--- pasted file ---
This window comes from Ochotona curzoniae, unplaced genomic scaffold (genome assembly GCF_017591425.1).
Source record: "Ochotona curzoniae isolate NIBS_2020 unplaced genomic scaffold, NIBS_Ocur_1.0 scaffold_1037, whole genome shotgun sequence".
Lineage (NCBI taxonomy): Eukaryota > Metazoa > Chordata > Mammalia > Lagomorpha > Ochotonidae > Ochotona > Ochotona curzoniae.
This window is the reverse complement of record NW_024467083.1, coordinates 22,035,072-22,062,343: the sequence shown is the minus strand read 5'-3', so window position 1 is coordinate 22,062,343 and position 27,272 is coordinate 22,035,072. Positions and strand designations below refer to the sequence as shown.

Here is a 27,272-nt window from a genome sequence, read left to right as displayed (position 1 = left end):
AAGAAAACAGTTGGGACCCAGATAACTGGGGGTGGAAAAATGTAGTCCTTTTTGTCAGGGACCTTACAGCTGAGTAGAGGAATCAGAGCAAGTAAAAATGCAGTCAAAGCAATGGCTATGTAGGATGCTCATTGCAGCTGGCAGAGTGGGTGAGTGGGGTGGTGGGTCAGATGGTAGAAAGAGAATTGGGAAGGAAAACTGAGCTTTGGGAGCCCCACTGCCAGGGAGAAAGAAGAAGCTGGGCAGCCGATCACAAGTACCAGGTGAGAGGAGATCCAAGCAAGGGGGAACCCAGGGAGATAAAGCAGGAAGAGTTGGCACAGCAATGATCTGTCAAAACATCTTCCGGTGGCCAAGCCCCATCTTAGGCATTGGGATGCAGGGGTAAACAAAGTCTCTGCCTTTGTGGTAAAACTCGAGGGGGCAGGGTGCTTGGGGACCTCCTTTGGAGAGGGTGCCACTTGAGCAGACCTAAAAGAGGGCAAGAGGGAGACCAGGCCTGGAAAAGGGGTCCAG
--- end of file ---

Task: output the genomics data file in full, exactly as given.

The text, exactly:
This window comes from Ochotona curzoniae, unplaced genomic scaffold (genome assembly GCF_017591425.1).
Source record: "Ochotona curzoniae isolate NIBS_2020 unplaced genomic scaffold, NIBS_Ocur_1.0 scaffold_1037, whole genome shotgun sequence".
Lineage (NCBI taxonomy): Eukaryota > Metazoa > Chordata > Mammalia > Lagomorpha > Ochotonidae > Ochotona > Ochotona curzoniae.
This window is the reverse complement of record NW_024467083.1, coordinates 22,035,072-22,062,343: the sequence shown is the minus strand read 5'-3', so window position 1 is coordinate 22,062,343 and position 27,272 is coordinate 22,035,072. Positions and strand designations below refer to the sequence as shown.

Here is a 27,272-nt window from a genome sequence, read left to right as displayed (position 1 = left end):
AAGAAAACAGTTGGGACCCAGATAACTGGGGGTGGAAAAATGTAGTCCTTTTTGTCAGGGACCTTACAGCTGAGTAGAGGAATCAGAGCAAGTAAAAATGCAGTCAAAGCAATGGCTATGTAGGATGCTCATTGCAGCTGGCAGAGTGGGTGAGTGGGGTGGTGGGTCAGATGGTAGAAAGAGAATTGGGAAGGAAAACTGAGCTTTGGGAGCCCCACTGCCAGGGAGAAAGAAGAAGCTGGGCAGCCGATCACAAGTACCAGGTGAGAGGAGATCCAAGCAAGGGGGAACCCAGGGAGATAAAGCAGGAAGAGTTGGCACAGCAATGATCTGTCAAAACATCTTCCGGTGGCCAAGCCCCATCTTAGGCATTGGGATGCAGGGGTAAACAAAGTCTCTGCCTTTGTGGTAAAACTCGAGGGGGCAGGGTGCTTGGGGACCTCCTTTGGAGAGGGTGCCACTTGAGCAGACCTAAAAGAGGGCAAGAGGGAGACCAGGCCTGGAAAAGGGGTCCAG